It  is not rare to see a historical film like this have so much of an impact on audiences everywhere, but really my favorite part of the movie was actually learning about this secret operation that would not have otherwise known about. The mission was declassified for such a long time and until 1997, when former President Bill Clinton declassified it, many people were oblivious to the whole thing. It’s so amazing how brave all those involved in the operation were especially Mendez, who had all the pressure thrown on his back, and the six diplomats, who had to presume complete fake identies in order to not get caught. They could get killed, but they still went ahead with it. If that was me, I think I would have collapsed with fear and anxiety. Kudos to Ben Affleck for bringing this amazing story to light.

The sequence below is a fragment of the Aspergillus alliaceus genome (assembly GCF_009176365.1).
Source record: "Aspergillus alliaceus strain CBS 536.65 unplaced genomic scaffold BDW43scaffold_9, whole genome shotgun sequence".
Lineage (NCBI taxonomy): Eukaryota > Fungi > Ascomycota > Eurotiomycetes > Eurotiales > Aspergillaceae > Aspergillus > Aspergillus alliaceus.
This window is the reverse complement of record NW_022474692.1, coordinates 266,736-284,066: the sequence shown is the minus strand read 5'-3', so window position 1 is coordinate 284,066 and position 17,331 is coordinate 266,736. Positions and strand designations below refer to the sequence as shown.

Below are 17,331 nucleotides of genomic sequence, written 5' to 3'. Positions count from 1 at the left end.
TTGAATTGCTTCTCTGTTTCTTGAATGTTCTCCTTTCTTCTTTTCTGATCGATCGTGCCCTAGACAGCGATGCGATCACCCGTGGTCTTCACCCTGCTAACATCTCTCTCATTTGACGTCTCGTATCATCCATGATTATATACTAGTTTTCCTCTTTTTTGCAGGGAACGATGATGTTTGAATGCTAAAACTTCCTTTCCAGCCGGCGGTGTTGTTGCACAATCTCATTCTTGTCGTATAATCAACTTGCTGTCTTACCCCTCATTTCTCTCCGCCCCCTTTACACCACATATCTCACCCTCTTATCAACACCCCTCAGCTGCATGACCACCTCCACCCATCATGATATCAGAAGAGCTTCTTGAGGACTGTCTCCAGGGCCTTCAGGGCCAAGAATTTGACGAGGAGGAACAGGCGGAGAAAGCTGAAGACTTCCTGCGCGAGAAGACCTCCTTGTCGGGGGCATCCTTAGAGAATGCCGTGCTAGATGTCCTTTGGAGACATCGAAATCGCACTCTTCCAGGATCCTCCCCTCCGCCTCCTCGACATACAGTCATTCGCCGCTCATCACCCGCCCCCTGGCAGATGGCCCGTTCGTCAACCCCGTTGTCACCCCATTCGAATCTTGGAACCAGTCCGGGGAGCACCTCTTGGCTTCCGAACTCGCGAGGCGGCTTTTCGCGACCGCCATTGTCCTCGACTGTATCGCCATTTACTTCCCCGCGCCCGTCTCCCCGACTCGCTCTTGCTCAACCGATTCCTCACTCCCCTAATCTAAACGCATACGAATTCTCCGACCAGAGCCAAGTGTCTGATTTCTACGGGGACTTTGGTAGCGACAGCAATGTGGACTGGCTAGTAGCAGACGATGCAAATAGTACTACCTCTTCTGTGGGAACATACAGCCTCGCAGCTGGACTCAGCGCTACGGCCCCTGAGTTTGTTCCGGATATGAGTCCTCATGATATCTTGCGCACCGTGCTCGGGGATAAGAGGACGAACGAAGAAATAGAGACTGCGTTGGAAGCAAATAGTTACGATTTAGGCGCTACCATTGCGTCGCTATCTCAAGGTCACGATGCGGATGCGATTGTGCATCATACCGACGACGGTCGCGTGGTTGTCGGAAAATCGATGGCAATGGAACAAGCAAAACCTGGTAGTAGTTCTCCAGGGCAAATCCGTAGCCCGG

ALL IN ALL: Argo is suspenseful, thrilling film that tells the story of a ground-breaking operation, and deserves all the acclaim.